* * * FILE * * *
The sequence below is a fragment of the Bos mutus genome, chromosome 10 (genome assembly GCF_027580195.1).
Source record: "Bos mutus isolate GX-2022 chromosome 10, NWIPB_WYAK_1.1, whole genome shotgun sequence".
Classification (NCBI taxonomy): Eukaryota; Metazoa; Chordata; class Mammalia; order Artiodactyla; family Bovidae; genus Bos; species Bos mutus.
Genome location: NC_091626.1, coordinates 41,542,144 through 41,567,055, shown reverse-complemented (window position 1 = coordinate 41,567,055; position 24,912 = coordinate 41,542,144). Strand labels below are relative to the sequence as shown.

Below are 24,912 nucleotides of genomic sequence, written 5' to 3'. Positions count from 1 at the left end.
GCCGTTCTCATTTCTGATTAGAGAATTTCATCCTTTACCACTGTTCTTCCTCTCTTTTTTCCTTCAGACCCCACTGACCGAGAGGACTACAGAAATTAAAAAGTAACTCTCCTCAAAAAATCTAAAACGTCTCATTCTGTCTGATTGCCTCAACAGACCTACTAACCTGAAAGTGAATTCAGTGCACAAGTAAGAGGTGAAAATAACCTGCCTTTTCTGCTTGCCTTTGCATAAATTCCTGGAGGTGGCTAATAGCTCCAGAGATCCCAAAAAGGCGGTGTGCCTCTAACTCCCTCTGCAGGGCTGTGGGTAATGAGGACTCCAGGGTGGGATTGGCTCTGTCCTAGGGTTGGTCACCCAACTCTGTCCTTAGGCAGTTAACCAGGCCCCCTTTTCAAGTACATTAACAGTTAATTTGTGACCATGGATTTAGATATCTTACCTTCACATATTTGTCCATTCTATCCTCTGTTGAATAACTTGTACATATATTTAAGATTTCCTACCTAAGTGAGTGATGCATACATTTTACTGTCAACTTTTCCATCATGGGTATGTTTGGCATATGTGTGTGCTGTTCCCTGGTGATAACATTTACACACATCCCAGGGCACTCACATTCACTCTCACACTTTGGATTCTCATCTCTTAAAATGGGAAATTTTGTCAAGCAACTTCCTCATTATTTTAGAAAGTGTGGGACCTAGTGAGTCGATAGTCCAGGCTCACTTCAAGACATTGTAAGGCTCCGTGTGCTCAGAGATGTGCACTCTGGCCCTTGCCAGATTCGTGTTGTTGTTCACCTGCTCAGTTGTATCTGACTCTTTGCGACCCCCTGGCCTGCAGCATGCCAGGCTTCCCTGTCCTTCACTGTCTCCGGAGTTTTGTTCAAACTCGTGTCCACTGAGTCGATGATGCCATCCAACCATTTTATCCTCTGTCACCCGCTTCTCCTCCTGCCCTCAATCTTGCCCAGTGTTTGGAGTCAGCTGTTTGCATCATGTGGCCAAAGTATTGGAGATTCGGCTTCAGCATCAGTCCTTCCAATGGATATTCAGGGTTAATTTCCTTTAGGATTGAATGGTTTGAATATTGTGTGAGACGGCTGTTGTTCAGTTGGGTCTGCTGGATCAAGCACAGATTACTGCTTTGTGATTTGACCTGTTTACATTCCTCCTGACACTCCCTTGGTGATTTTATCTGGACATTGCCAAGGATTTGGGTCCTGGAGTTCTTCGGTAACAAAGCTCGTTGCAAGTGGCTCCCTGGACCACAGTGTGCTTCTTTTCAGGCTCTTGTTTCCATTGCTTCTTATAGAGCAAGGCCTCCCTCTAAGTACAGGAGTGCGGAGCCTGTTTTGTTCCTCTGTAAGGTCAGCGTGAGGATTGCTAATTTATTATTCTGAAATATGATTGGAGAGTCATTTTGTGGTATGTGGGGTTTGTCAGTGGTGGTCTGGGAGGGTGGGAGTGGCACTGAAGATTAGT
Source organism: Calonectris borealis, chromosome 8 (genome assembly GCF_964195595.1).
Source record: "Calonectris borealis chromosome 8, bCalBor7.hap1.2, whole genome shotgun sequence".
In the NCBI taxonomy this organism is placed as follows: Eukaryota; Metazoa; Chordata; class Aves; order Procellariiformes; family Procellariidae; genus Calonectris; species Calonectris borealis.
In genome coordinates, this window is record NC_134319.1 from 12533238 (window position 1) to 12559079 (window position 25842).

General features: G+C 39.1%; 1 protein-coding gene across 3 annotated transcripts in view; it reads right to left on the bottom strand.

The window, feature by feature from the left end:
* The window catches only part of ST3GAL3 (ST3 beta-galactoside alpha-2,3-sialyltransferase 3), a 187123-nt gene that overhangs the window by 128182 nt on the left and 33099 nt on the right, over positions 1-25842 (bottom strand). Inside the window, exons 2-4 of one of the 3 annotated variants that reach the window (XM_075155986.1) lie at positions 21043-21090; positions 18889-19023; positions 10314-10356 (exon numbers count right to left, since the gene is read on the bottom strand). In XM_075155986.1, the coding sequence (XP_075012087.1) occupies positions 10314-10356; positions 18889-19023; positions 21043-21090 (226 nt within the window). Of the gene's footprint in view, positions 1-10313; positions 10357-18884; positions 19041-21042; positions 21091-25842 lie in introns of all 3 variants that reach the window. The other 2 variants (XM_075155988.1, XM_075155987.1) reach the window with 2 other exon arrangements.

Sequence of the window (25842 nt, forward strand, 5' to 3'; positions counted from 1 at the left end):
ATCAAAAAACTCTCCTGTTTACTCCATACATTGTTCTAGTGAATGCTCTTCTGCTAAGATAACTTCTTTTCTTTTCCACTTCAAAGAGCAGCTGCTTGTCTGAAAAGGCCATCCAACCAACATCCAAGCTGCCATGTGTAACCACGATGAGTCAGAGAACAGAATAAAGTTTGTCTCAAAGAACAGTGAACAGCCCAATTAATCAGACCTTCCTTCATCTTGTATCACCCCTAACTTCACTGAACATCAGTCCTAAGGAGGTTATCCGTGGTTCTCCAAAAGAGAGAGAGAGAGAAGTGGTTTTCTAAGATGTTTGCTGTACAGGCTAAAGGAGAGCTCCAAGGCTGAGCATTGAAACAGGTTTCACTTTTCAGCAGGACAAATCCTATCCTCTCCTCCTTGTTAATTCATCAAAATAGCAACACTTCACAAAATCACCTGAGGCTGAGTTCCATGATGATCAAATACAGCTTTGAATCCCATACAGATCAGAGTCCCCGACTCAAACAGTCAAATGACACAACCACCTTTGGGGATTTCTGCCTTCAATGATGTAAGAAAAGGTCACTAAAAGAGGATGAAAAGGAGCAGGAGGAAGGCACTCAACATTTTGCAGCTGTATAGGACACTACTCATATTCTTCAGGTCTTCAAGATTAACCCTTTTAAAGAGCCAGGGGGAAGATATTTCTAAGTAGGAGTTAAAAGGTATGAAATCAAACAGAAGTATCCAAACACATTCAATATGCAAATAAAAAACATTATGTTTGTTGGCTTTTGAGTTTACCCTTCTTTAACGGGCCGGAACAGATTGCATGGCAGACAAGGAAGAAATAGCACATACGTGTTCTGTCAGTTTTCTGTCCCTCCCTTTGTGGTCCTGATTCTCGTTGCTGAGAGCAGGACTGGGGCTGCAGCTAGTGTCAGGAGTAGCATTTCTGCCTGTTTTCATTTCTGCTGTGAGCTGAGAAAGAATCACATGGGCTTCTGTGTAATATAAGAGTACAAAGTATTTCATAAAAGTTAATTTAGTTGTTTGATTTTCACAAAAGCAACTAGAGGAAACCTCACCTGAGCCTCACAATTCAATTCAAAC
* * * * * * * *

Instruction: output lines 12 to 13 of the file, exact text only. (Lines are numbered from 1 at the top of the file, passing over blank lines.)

The window, feature by feature from the left end:
* The window catches only part of ST3GAL3 (ST3 beta-galactoside alpha-2,3-sialyltransferase 3), a 187123-nt gene that overhangs the window by 128182 nt on the left and 33099 nt on the right, over positions 1-25842 (bottom strand). Inside the window, exons 2-4 of one of the 3 annotated variants that reach the window (XM_075155986.1) lie at positions 21043-21090; positions 18889-19023; positions 10314-10356 (exon numbers count right to left, since the gene is read on the bottom strand). In XM_075155986.1, the coding sequence (XP_075012087.1) occupies positions 10314-10356; positions 18889-19023; positions 21043-21090 (226 nt within the window). Of the gene's footprint in view, positions 1-10313; positions 10357-18884; positions 19041-21042; positions 21091-25842 lie in introns of all 3 variants that reach the window. The other 2 variants (XM_075155988.1, XM_075155987.1) reach the window with 2 other exon arrangements.